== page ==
Familial Hypercholesterolemia, FH for short. It is an inherited disorder that leads to aggressive and premature cardiovascular disease. In FH patients, genetic mutations makes the liver incapable of metabolizing (or removing) excess LDL (the bad kind of cholesterol). This includes problems like heart attacks, strokes, and even narrowing of our heart valves. With this series of podcasts we will learn really what FH is, how to manage it, FH and Children, and women.
Podcast DescriptionThis podcast, hosted by The FH Foundation Founder and CEO Katherine Wilemon along with Pediatric Cardiologist Dr. Samuel Gidding discuss everything you need to know about Familial Hypercholesterolemia and children. Learn about when to get your child screened, and what to do if your child is diagnosed with FH.
Podcast Participant Bios
Ms. Wilemon is the Founder and CEO of The FH Foundation. Her own journey to receive an accurate diagnosis and appropriate care for Familial Hypercholesterolemia (FH) urged her to devote her life to this cause. After being turned away from the ER several times and having a heart attack at 38, Ms. Wilemon set out to raise awareness of FH and save lives. Her goals are to reverse the shocking statistics and empower people with FH to have longer, healthier lives.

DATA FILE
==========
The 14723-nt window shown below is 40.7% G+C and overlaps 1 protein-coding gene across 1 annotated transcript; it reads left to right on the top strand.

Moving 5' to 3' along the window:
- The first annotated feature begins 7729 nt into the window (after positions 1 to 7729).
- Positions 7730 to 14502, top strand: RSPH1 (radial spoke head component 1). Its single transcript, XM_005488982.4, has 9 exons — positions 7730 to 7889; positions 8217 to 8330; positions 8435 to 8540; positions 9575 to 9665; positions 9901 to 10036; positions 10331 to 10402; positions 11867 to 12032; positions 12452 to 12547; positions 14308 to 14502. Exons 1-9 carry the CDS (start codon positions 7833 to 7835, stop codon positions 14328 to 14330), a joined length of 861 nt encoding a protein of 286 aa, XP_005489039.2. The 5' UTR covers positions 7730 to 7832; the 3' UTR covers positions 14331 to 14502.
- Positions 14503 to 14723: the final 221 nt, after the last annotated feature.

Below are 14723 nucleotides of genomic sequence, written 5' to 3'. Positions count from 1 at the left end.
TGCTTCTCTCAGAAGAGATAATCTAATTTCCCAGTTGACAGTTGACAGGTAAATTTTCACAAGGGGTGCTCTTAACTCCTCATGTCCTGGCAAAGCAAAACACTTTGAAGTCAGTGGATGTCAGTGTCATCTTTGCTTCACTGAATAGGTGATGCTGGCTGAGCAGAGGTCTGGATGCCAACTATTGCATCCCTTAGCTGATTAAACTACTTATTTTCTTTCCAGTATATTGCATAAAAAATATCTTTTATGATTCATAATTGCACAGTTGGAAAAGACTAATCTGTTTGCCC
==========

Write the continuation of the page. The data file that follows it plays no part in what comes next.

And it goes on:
Dr. Samuel Gidding
Dr. Gidding is retired but most recently served as division head of pediatric cardiology at Nemours Cardiac Center and A. I. DuPont Hospital for Children, and professor of pediatrics at Thomas Jefferson University. He is author of the AHA Scientific Statement: The Agenda for Familial Hypercholesterolemia. Dr. Gidding has practiced pediatric cardiology for over 30 years.
The FH Foundation is a patient-centered nonprofit organization, dedicated to research, advocacy, and education for all forms of Familial Hypercholesterolemia (FH). Its mission is to raise awareness of FH and save lives by increasing the rate of early diagnosis and encouraging proactive treatment. If left untreated, this life-threatening genetic disorder leads to aggressive cardiovascular disease in men, women, and children of all races and ethnicities around the world. Learn more about The FH Foundation.